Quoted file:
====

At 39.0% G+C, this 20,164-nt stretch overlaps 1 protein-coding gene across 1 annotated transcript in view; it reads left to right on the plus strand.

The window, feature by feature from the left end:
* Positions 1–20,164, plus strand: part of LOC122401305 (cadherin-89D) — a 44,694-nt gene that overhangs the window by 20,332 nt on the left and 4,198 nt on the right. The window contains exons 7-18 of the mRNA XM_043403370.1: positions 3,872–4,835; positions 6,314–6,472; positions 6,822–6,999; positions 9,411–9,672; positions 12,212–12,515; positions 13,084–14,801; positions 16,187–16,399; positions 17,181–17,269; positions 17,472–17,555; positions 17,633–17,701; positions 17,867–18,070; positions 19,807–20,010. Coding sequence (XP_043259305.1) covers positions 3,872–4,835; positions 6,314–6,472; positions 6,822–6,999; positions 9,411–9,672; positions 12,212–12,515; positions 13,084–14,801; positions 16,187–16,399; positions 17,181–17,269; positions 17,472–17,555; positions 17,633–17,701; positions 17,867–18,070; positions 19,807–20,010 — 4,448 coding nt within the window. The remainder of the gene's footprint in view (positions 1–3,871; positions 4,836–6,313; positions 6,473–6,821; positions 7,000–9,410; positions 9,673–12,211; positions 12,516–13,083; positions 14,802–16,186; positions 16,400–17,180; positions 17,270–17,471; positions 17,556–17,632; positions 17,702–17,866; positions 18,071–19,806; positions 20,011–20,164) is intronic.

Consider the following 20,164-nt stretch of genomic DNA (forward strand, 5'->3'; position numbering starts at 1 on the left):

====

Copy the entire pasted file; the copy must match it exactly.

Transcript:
At 39.0% G+C, this 20,164-nt stretch overlaps 1 protein-coding gene across 1 annotated transcript in view; it reads left to right on the plus strand.

The window, feature by feature from the left end:
* Positions 1–20,164, plus strand: part of LOC122401305 (cadherin-89D) — a 44,694-nt gene that overhangs the window by 20,332 nt on the left and 4,198 nt on the right. The window contains exons 7-18 of the mRNA XM_043403370.1: positions 3,872–4,835; positions 6,314–6,472; positions 6,822–6,999; positions 9,411–9,672; positions 12,212–12,515; positions 13,084–14,801; positions 16,187–16,399; positions 17,181–17,269; positions 17,472–17,555; positions 17,633–17,701; positions 17,867–18,070; positions 19,807–20,010. Coding sequence (XP_043259305.1) covers positions 3,872–4,835; positions 6,314–6,472; positions 6,822–6,999; positions 9,411–9,672; positions 12,212–12,515; positions 13,084–14,801; positions 16,187–16,399; positions 17,181–17,269; positions 17,472–17,555; positions 17,633–17,701; positions 17,867–18,070; positions 19,807–20,010 — 4,448 coding nt within the window. The remainder of the gene's footprint in view (positions 1–3,871; positions 4,836–6,313; positions 6,473–6,821; positions 7,000–9,410; positions 9,673–12,211; positions 12,516–13,083; positions 14,802–16,186; positions 16,400–17,180; positions 17,270–17,471; positions 17,556–17,632; positions 17,702–17,866; positions 18,071–19,806; positions 20,011–20,164) is intronic.

Consider the following 20,164-nt stretch of genomic DNA (forward strand, 5'->3'; position numbering starts at 1 on the left):